Illinois is spending more than a half million dollars to repair leaky roofs at the state fairgrounds in Springfield, officials announced last week. Those repairs are long overdue and an appropriate use of limited state dollars intended for capital improvements.
As with so much of the property and infrastructure overseen by Illinois, the aging fairgrounds has fallen into disrepair through the years as the state’s budget for maintenance and repairs has shrunk. Peeling paint, pothole-laden roads, and leaking roofs are some of the more visible signs of neglect. Maintenance workers have done a Herculean job of patching and fixing the problems the best they can with limited funds and manpower.
The fairgrounds and other state buildings are limping along, as the state tries to address the most pressing – and, by then, usually the most expensive – problems on an emergency basis.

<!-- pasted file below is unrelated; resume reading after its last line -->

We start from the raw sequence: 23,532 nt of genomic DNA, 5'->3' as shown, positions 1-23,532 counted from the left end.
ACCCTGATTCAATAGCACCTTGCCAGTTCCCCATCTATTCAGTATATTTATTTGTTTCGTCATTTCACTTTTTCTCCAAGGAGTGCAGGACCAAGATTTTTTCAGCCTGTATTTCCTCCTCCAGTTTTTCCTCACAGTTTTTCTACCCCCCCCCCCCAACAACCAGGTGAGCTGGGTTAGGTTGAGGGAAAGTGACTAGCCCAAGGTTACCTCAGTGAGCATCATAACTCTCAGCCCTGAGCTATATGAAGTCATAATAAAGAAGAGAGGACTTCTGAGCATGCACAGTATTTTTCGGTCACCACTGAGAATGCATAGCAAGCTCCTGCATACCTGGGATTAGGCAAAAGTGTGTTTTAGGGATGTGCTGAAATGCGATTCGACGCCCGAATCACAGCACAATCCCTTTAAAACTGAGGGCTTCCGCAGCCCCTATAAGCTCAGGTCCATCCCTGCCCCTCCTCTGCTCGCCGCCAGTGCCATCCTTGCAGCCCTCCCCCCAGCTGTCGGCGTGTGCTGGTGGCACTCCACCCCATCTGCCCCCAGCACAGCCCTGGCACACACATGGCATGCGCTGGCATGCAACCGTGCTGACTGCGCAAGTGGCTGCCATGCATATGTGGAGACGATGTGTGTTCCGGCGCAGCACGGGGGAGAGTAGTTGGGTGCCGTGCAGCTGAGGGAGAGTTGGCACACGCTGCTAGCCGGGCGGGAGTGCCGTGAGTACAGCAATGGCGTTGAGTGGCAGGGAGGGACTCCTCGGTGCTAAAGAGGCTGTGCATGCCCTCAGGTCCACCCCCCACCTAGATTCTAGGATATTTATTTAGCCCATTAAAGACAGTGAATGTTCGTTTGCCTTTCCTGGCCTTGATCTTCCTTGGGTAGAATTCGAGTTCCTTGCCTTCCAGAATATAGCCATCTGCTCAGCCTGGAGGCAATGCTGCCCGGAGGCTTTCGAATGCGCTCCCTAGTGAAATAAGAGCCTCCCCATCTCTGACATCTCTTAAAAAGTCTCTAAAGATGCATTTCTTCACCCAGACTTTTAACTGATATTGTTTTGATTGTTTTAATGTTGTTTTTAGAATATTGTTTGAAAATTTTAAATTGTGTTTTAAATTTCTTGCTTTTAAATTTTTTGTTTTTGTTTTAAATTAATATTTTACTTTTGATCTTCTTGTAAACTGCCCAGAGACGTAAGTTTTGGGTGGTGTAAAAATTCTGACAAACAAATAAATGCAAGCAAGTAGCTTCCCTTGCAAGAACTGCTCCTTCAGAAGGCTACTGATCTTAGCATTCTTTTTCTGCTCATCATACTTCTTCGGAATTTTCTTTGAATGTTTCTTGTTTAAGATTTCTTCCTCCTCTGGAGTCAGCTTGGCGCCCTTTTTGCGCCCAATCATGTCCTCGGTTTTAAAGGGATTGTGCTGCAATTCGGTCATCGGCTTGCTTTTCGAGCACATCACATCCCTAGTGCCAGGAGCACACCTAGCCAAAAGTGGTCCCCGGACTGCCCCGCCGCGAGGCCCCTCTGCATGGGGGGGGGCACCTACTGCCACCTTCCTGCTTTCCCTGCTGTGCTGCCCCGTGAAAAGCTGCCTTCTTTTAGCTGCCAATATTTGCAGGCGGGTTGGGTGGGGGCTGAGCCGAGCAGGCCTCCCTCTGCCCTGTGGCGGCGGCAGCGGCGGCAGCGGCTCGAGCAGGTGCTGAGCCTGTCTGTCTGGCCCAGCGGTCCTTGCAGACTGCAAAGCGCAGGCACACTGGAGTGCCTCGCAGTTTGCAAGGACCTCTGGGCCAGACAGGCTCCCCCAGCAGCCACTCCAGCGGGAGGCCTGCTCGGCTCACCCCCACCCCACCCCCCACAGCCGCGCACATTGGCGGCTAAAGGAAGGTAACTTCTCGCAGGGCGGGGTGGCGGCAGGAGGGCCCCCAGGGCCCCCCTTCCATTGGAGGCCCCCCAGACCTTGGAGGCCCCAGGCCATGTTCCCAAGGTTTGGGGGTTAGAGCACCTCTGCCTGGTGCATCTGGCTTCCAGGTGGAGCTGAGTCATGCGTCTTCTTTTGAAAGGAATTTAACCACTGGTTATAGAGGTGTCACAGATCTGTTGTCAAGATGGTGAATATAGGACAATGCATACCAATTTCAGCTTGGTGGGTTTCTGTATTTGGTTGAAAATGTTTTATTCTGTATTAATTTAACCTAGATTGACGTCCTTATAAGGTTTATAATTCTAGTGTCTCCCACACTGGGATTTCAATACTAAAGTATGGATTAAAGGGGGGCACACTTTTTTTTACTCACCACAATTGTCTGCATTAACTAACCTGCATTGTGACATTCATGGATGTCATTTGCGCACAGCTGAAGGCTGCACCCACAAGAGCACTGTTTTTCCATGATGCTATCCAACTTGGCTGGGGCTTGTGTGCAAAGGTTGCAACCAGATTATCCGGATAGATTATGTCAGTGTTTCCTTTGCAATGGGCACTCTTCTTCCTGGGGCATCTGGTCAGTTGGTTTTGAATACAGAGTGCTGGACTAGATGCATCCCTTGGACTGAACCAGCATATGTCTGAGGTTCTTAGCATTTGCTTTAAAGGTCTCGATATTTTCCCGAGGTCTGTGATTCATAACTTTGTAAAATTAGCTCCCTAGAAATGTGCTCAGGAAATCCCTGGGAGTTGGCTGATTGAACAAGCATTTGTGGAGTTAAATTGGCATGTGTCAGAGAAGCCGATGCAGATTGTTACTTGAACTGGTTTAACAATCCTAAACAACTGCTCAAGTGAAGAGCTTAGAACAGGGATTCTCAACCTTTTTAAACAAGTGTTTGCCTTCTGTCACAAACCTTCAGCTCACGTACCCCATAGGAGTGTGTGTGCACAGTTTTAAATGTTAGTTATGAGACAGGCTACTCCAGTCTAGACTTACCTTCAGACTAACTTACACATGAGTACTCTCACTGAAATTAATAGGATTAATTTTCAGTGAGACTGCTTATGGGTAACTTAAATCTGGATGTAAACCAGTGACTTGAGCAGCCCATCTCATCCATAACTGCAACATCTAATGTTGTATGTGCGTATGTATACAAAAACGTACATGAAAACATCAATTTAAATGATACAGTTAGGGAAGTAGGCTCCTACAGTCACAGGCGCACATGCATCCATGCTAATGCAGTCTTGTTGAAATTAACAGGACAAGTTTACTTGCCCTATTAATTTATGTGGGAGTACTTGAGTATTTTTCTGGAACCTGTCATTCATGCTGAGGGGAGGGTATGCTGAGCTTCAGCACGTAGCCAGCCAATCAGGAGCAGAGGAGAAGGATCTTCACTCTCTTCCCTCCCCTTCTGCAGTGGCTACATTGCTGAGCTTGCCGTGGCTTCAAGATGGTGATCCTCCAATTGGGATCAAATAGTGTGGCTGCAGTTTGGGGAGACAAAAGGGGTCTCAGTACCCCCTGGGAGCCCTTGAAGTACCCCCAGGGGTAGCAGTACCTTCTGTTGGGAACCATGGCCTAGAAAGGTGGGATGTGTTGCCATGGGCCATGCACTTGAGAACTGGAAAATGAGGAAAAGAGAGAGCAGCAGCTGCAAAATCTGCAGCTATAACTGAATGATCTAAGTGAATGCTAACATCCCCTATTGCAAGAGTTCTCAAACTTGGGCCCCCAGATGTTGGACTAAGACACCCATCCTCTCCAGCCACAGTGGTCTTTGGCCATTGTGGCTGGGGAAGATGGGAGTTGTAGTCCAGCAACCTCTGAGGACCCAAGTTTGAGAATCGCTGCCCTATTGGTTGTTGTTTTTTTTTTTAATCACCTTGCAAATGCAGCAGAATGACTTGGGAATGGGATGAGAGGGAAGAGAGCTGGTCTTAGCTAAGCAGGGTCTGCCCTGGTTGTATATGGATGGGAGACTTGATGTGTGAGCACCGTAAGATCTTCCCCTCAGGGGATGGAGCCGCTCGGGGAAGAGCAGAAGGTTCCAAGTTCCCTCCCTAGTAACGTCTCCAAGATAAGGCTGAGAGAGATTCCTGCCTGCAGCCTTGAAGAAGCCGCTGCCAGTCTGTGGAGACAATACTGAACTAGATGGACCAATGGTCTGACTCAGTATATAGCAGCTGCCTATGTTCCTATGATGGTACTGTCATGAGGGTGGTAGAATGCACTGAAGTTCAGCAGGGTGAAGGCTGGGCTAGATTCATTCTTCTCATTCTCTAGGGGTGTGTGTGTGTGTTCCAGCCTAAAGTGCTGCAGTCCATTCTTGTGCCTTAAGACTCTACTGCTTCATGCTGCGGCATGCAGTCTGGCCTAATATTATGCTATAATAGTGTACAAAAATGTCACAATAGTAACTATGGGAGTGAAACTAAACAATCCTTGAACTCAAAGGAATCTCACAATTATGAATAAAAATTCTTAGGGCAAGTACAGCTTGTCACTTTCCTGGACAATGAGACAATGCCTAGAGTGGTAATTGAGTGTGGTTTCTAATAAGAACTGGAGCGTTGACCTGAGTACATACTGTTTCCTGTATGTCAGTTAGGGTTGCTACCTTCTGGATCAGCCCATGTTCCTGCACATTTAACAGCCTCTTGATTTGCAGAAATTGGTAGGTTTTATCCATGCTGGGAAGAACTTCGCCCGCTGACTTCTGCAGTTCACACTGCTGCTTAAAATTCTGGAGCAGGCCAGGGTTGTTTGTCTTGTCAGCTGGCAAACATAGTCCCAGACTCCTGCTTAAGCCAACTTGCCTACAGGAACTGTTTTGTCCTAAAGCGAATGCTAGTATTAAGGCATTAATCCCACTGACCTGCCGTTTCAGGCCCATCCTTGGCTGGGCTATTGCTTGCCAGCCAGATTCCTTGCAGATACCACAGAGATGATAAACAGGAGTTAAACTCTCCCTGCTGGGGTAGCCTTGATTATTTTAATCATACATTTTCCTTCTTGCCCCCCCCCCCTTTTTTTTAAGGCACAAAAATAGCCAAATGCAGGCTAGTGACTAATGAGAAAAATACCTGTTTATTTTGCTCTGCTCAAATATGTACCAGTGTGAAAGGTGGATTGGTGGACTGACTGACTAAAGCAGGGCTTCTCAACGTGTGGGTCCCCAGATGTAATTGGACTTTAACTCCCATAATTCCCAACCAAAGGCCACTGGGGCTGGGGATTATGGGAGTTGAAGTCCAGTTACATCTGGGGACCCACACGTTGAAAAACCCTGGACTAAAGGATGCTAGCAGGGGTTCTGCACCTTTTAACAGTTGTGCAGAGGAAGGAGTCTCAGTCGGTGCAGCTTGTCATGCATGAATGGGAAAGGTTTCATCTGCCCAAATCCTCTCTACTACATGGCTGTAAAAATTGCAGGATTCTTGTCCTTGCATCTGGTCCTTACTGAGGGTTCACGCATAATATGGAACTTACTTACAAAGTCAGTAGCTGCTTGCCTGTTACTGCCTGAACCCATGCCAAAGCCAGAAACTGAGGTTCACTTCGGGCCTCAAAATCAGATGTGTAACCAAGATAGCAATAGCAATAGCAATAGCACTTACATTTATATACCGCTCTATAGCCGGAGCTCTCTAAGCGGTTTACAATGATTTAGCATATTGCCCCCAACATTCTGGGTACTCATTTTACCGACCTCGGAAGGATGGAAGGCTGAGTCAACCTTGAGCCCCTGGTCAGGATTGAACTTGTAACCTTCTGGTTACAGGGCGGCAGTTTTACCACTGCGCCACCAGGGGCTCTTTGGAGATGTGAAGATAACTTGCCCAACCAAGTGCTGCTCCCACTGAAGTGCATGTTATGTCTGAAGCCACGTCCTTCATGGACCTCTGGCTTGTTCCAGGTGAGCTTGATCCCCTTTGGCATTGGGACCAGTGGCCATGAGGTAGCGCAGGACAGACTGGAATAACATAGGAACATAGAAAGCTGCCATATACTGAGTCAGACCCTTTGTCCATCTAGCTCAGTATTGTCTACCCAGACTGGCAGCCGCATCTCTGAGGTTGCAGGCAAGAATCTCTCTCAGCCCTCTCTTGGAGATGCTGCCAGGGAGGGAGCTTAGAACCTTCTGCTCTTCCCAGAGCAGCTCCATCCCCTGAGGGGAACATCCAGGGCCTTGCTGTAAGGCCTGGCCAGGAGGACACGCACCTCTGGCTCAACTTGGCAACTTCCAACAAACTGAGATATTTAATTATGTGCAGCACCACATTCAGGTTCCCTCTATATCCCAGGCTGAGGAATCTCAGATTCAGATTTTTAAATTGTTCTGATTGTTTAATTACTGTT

At the fairgrounds, for example, the state spent $183,000 in fiscal year 2009 on emergency grandstand roof repairs and an emergency transformer replacement project.
The state had a mess on its hands in early 2008, when an underground electrical outage at the fairgrounds forced a 3-month shutdown of the venue and led to the cancellation of major shows and events. A report after the outage estimated it would take $89 million to bring the fairgrounds up to date on its aboveground electrical system, roof and building repairs, new plumbing fixtures, and refinishing floors.
Those kinds of repairs are not unexpected at such a vast and historic venue as the 360-acre fairgrounds. The problem is the state does not provide enough money to keep up with maintenance so that emergencies don’t turn into expensive disasters.